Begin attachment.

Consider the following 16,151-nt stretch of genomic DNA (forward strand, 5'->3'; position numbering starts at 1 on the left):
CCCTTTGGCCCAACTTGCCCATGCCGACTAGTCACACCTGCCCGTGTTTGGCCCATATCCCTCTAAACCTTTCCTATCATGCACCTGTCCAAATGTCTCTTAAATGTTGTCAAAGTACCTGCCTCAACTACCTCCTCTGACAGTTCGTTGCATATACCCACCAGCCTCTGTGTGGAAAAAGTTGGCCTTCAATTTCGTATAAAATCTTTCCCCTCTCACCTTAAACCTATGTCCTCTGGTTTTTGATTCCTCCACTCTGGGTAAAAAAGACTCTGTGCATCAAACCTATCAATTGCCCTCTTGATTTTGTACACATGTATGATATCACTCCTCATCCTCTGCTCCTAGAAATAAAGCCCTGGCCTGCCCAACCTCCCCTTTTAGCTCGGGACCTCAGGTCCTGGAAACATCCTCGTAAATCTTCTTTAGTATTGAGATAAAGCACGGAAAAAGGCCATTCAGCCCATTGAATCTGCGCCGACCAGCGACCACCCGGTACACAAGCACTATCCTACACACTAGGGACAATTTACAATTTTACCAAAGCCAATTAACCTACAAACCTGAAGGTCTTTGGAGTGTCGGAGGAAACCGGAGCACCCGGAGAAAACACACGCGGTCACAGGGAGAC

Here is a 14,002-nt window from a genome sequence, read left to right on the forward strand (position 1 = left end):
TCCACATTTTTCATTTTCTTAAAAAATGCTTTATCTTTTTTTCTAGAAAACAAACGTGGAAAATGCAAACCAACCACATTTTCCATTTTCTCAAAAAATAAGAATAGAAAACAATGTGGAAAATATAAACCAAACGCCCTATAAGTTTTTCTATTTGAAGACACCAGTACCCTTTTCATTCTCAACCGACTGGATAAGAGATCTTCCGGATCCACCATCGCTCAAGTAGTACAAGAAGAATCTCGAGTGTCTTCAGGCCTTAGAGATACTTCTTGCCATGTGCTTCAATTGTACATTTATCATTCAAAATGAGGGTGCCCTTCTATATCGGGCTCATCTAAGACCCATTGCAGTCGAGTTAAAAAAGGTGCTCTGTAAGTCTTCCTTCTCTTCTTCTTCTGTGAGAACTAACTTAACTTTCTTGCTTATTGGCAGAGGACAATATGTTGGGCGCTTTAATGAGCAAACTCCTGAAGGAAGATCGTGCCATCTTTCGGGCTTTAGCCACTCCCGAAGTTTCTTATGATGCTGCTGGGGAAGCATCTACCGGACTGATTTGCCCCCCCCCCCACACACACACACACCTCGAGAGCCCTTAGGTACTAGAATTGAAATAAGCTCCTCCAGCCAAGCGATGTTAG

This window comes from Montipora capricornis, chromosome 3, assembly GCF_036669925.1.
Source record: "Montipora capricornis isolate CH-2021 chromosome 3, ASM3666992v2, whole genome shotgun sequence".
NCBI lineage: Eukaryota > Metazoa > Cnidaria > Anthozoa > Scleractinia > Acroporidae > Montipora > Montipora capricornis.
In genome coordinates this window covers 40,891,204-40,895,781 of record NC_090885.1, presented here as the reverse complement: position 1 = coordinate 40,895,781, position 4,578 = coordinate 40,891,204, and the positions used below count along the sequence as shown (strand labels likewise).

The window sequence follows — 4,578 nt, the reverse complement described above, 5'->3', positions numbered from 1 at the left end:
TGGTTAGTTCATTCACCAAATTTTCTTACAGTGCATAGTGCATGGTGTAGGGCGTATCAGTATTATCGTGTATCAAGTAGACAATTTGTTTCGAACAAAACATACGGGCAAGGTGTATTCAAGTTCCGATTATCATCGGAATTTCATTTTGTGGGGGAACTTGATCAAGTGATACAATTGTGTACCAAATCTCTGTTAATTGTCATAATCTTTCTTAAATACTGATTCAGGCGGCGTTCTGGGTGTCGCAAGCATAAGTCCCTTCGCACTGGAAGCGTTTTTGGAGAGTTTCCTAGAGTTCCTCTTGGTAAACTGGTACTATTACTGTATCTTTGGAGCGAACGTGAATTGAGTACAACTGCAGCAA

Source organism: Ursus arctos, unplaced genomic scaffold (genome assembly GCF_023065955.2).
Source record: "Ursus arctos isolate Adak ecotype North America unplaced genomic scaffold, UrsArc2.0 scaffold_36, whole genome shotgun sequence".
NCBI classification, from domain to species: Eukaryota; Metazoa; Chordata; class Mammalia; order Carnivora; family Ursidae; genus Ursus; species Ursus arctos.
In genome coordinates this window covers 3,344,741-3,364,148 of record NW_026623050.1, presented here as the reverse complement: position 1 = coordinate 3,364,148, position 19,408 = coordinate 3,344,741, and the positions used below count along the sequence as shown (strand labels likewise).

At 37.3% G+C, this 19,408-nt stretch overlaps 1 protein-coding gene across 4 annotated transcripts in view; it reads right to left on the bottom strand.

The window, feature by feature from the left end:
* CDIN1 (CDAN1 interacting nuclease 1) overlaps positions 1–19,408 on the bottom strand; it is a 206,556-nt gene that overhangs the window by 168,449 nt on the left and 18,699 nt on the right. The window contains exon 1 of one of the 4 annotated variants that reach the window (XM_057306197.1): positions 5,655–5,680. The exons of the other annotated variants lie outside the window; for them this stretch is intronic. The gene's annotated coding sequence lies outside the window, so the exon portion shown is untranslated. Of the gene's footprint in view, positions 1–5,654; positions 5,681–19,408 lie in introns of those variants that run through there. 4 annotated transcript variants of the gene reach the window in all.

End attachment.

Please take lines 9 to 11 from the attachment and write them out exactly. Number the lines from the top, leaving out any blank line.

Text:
The window sequence follows — 4,578 nt, the reverse complement described above, 5'->3', positions numbered from 1 at the left end:
TGGTTAGTTCATTCACCAAATTTTCTTACAGTGCATAGTGCATGGTGTAGGGCGTATCAGTATTATCGTGTATCAAGTAGACAATTTGTTTCGAACAAAACATACGGGCAAGGTGTATTCAAGTTCCGATTATCATCGGAATTTCATTTTGTGGGGGAACTTGATCAAGTGATACAATTGTGTACCAAATCTCTGTTAATTGTCATAATCTTTCTTAAATACTGATTCAGGCGGCGTTCTGGGTGTCGCAAGCATAAGTCCCTTCGCACTGGAAGCGTTTTTGGAGAGTTTCCTAGAGTTCCTCTTGGTAAACTGGTACTATTACTGTATCTTTGGAGCGAACGTGAATTGAGTACAACTGCAGCAA

Source organism: Ursus arctos, unplaced genomic scaffold (genome assembly GCF_023065955.2).